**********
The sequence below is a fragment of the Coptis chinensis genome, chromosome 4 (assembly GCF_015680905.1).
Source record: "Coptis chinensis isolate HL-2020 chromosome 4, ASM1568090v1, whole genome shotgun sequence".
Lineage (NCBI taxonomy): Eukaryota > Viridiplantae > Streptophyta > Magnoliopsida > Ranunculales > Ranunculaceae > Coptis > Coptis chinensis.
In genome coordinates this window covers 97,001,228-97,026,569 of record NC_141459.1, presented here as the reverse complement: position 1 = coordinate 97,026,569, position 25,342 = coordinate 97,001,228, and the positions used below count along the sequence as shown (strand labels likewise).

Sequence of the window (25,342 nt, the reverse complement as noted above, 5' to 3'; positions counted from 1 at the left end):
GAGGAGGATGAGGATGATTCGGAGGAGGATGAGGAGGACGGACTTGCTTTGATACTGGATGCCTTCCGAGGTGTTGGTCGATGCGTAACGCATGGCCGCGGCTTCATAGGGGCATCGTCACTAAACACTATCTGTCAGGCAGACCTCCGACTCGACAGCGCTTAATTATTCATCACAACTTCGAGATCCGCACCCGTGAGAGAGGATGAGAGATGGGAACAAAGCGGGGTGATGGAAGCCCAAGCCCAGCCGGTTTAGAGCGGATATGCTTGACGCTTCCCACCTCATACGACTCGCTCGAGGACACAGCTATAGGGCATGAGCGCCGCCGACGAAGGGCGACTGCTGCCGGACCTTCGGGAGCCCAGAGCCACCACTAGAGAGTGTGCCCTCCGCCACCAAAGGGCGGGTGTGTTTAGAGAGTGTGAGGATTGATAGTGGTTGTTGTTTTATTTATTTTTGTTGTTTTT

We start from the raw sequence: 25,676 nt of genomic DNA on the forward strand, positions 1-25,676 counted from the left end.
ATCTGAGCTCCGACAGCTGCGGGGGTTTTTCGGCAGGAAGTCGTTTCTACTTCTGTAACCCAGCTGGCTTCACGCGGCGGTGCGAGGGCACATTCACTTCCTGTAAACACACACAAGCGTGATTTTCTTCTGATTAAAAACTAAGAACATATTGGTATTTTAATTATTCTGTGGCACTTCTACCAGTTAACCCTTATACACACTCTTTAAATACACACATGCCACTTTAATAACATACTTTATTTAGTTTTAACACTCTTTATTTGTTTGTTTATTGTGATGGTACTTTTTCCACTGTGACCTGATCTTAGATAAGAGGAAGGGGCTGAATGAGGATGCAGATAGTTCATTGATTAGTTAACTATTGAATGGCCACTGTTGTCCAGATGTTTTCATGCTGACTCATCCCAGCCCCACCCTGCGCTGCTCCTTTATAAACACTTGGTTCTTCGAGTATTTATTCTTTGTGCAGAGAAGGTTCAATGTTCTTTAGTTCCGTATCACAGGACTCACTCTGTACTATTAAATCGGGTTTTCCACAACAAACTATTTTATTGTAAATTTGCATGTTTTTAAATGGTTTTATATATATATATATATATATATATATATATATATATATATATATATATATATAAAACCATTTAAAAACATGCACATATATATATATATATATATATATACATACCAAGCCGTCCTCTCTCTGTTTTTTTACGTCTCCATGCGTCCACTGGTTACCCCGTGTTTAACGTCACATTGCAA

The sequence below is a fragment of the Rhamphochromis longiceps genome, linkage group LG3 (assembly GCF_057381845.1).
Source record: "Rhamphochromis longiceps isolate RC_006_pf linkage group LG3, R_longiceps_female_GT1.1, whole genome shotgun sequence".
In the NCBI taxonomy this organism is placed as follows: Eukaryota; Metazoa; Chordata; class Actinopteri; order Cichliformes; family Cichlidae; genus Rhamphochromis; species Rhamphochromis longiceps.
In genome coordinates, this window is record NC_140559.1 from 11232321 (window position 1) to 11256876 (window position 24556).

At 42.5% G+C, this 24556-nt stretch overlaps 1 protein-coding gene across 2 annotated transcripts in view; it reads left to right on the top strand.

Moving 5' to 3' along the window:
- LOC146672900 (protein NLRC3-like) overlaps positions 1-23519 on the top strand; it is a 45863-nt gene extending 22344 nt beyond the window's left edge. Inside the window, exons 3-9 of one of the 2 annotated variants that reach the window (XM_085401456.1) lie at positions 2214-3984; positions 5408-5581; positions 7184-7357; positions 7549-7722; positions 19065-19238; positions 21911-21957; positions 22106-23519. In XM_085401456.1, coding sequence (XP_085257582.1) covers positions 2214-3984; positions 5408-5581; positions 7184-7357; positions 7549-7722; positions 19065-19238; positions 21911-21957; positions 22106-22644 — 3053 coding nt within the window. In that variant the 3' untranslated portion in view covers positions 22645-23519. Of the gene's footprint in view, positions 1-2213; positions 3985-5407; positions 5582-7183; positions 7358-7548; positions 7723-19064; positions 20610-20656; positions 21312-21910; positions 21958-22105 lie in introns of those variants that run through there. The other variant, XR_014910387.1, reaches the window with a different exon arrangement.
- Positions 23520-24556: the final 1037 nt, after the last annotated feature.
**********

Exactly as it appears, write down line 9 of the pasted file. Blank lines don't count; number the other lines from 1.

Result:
The sequence below is a fragment of the Rhamphochromis longiceps genome, linkage group LG3 (assembly GCF_057381845.1).